Ask the Doctors May 2003 Issue

Ask Dr. Marks: 05/03

What is inflammatory arthritis? I thought only rheumatoid arthritis was inflammatory.

There are two major families of arthritis: "wear and tear" or degenerative arthritis, and inflammatory arthritis. The prototype for degenerative arthritis is osteoarthritis. The prototype for inflammatory arthritis is rheumatoid arthritis. Although a prototype, rheumatoid arthritis is only one of a large group of conditions that causes inflammation and pain within the joint. Other forms of inflammatory arthritis are psoriatic arthritis, Reiter's syndrome and connective-tissue diseases (lupus, sclerosis). All inflammatory arthritis begins in the lining of the joint, called the synovium. The synovium becomes inflamed and releases enzymes and chemical mediators which, in turn, attack the cartilage. Contrast this to degenerative arthritis, which begins with the wearing out of a joint, which sometimes causes a secondary inflammation within the joint. Rheumatoid arthritis and osteoarthritis are two different conditions that can be differentiated by your doctor through blood tests and X-rays.


What is the best time to take a one-dose-a-day drug?

A once-a-day drug is best taken during a meal or just after a meal. Breakfast and dinner are the most common meals during which arthritis sufferers take these drugs. It makes little difference which meal you chose. It is important, however, to be consistent. If you're a person who frequently skips breakfast, then itís best to take your medication at dinner-time. Symptoms also play a role when you take your drug. If you have morning symptoms, it may be best to take a one-dose-a-day in the morning.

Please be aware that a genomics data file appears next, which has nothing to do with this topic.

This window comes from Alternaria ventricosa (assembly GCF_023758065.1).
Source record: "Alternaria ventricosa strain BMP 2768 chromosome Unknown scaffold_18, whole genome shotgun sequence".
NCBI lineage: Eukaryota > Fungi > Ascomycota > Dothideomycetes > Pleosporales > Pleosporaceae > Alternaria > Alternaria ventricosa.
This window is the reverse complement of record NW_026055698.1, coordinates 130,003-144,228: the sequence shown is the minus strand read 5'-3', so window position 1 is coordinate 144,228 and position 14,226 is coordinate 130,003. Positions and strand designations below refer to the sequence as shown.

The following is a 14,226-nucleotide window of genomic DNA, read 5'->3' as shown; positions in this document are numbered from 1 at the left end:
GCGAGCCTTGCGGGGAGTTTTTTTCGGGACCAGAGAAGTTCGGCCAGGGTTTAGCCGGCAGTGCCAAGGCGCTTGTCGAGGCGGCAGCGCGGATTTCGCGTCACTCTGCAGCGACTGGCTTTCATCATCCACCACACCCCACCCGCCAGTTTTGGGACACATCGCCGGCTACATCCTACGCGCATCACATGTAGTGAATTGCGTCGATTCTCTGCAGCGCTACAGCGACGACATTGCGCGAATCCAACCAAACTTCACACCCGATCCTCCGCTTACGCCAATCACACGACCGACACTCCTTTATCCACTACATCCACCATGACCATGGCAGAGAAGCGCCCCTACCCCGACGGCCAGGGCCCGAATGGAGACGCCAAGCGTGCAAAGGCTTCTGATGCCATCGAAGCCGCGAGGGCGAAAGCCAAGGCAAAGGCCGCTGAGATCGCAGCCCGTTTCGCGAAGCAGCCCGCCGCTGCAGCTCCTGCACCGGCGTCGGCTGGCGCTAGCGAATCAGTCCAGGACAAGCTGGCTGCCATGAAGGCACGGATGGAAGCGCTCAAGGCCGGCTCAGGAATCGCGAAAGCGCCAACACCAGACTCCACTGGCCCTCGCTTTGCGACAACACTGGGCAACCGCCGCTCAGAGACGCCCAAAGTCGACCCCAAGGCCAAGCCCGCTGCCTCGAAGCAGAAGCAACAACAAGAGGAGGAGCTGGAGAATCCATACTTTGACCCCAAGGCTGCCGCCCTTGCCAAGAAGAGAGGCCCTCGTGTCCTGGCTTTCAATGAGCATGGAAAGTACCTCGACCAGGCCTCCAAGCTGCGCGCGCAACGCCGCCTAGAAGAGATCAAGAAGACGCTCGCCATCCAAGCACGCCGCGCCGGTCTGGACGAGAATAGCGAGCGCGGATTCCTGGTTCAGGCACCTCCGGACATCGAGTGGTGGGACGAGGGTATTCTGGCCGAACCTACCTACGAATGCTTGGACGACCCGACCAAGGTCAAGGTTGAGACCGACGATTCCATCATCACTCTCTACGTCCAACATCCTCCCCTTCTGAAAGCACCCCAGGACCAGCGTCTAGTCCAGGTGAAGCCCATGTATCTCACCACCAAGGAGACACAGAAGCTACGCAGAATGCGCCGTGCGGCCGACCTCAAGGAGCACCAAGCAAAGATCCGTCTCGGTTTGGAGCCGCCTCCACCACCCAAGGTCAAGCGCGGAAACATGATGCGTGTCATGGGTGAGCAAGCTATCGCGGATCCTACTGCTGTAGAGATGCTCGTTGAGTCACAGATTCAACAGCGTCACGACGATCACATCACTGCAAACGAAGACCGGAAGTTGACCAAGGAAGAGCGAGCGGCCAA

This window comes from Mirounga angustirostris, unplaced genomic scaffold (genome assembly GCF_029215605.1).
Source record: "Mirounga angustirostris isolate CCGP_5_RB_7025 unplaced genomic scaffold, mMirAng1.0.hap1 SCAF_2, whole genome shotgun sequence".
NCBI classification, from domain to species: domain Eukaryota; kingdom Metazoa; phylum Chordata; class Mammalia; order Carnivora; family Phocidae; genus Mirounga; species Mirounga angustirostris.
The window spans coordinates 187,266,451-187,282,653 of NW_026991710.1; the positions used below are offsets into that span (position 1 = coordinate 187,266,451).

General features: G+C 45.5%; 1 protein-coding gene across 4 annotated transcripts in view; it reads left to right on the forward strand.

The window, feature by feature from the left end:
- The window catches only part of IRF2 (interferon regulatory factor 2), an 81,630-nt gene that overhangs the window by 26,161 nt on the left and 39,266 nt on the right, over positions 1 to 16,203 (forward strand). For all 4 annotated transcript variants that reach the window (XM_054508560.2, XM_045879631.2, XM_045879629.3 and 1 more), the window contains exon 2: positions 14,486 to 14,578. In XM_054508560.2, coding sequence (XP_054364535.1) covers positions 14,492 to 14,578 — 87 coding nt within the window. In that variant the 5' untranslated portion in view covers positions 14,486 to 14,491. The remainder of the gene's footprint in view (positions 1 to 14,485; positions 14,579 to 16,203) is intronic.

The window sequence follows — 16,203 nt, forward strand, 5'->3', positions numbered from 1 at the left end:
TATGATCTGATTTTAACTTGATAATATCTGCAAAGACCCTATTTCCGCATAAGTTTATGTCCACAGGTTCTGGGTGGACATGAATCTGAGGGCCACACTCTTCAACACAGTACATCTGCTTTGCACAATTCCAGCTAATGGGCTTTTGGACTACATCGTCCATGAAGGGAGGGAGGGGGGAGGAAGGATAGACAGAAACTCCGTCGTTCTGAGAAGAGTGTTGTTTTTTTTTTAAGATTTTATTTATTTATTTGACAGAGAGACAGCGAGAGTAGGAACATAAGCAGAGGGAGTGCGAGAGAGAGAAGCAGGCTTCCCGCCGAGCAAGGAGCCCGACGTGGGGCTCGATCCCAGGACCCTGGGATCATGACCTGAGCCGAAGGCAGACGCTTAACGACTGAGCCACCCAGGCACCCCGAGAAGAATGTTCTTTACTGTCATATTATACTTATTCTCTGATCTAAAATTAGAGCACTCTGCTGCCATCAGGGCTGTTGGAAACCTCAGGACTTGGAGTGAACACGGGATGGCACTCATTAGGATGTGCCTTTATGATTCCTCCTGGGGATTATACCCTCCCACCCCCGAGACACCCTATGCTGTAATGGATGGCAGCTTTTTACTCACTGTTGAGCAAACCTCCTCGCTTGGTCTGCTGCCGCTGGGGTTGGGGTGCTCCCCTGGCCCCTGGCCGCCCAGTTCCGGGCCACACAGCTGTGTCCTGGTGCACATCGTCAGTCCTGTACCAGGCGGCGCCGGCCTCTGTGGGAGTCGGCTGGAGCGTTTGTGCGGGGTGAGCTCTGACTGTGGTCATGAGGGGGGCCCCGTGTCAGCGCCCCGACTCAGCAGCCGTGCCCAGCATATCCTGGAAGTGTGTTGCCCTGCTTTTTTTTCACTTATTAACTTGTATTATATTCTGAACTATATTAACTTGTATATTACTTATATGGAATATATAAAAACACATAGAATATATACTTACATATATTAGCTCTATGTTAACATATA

How can I avoid the side effects of arthritis medication?

Generally, you should take the minimum dose required to obtain relief from your arthritis symptoms. You should avoid unnecessary use of medications for minimal symptoms. You should also avoid taking multiple medications for the same reasons. Do not take two NSAIDs at the same time. Also, you should take NSAIDs with food, which will minimize gastric irritation. Importantly, you should report any gastrointestinal problems caused by NSAIDs to your doctor. He may wish to change the dosage, the type of medication, or add a protective medication to your regimen.


I've read that NSAIDs interfere with cartilage formation. Why should I take an analgesic that worsens the condition underlying the pain?

By the time NSAIDs are necessary for pain relief, the cartilage may have already undergone irreversible damage, which will lead to severe osteoarthritis with or without NSAID medication. Although NSAIDs may negatively impact chondrocyte or cartilage cell metabolism in laboratories or in vitro testing, it may not be important in a clinical situation.